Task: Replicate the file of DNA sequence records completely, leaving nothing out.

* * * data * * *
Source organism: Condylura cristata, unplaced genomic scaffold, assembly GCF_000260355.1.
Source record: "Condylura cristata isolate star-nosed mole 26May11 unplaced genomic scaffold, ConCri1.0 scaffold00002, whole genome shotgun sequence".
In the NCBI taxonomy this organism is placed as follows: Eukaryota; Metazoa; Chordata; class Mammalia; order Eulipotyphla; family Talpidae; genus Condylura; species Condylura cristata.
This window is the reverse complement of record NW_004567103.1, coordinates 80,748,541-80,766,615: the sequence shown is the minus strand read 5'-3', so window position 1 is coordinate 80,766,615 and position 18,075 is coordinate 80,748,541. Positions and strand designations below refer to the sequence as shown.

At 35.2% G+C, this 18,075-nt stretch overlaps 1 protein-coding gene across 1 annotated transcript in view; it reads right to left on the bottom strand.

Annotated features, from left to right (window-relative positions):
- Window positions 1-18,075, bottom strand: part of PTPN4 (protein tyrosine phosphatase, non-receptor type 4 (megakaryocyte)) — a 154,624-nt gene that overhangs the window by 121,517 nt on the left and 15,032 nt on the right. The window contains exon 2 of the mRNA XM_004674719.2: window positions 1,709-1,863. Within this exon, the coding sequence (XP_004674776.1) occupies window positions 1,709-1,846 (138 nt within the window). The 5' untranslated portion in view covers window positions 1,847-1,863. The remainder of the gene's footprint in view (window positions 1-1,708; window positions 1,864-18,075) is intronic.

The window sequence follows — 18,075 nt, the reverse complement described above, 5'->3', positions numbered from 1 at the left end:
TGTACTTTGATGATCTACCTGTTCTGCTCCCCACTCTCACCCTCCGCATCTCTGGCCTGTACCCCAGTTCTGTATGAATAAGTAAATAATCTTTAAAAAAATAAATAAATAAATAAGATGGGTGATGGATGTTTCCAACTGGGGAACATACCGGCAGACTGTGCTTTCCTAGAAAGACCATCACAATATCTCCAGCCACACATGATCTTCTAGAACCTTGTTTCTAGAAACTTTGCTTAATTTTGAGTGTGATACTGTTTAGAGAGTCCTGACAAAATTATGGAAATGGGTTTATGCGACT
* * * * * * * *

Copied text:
Source organism: Condylura cristata, unplaced genomic scaffold, assembly GCF_000260355.1.
Source record: "Condylura cristata isolate star-nosed mole 26May11 unplaced genomic scaffold, ConCri1.0 scaffold00002, whole genome shotgun sequence".
In the NCBI taxonomy this organism is placed as follows: Eukaryota; Metazoa; Chordata; class Mammalia; order Eulipotyphla; family Talpidae; genus Condylura; species Condylura cristata.
This window is the reverse complement of record NW_004567103.1, coordinates 80,748,541-80,766,615: the sequence shown is the minus strand read 5'-3', so window position 1 is coordinate 80,766,615 and position 18,075 is coordinate 80,748,541. Positions and strand designations below refer to the sequence as shown.

At 35.2% G+C, this 18,075-nt stretch overlaps 1 protein-coding gene across 1 annotated transcript in view; it reads right to left on the bottom strand.

Annotated features, from left to right (window-relative positions):
- Window positions 1-18,075, bottom strand: part of PTPN4 (protein tyrosine phosphatase, non-receptor type 4 (megakaryocyte)) — a 154,624-nt gene that overhangs the window by 121,517 nt on the left and 15,032 nt on the right. The window contains exon 2 of the mRNA XM_004674719.2: window positions 1,709-1,863. Within this exon, the coding sequence (XP_004674776.1) occupies window positions 1,709-1,846 (138 nt within the window). The 5' untranslated portion in view covers window positions 1,847-1,863. The remainder of the gene's footprint in view (window positions 1-1,708; window positions 1,864-18,075) is intronic.

The window sequence follows — 18,075 nt, the reverse complement described above, 5'->3', positions numbered from 1 at the left end:
TGTACTTTGATGATCTACCTGTTCTGCTCCCCACTCTCACCCTCCGCATCTCTGGCCTGTACCCCAGTTCTGTATGAATAAGTAAATAATCTTTAAAAAAATAAATAAATAAATAAGATGGGTGATGGATGTTTCCAACTGGGGAACATACCGGCAGACTGTGCTTTCCTAGAAAGACCATCACAATATCTCCAGCCACACATGATCTTCTAGAACCTTGTTTCTAGAAACTTTGCTTAATTTTGAGTGTGATACTGTTTAGAGAGTCCTGACAAAATTATGGAAATGGGTTTATGCGACT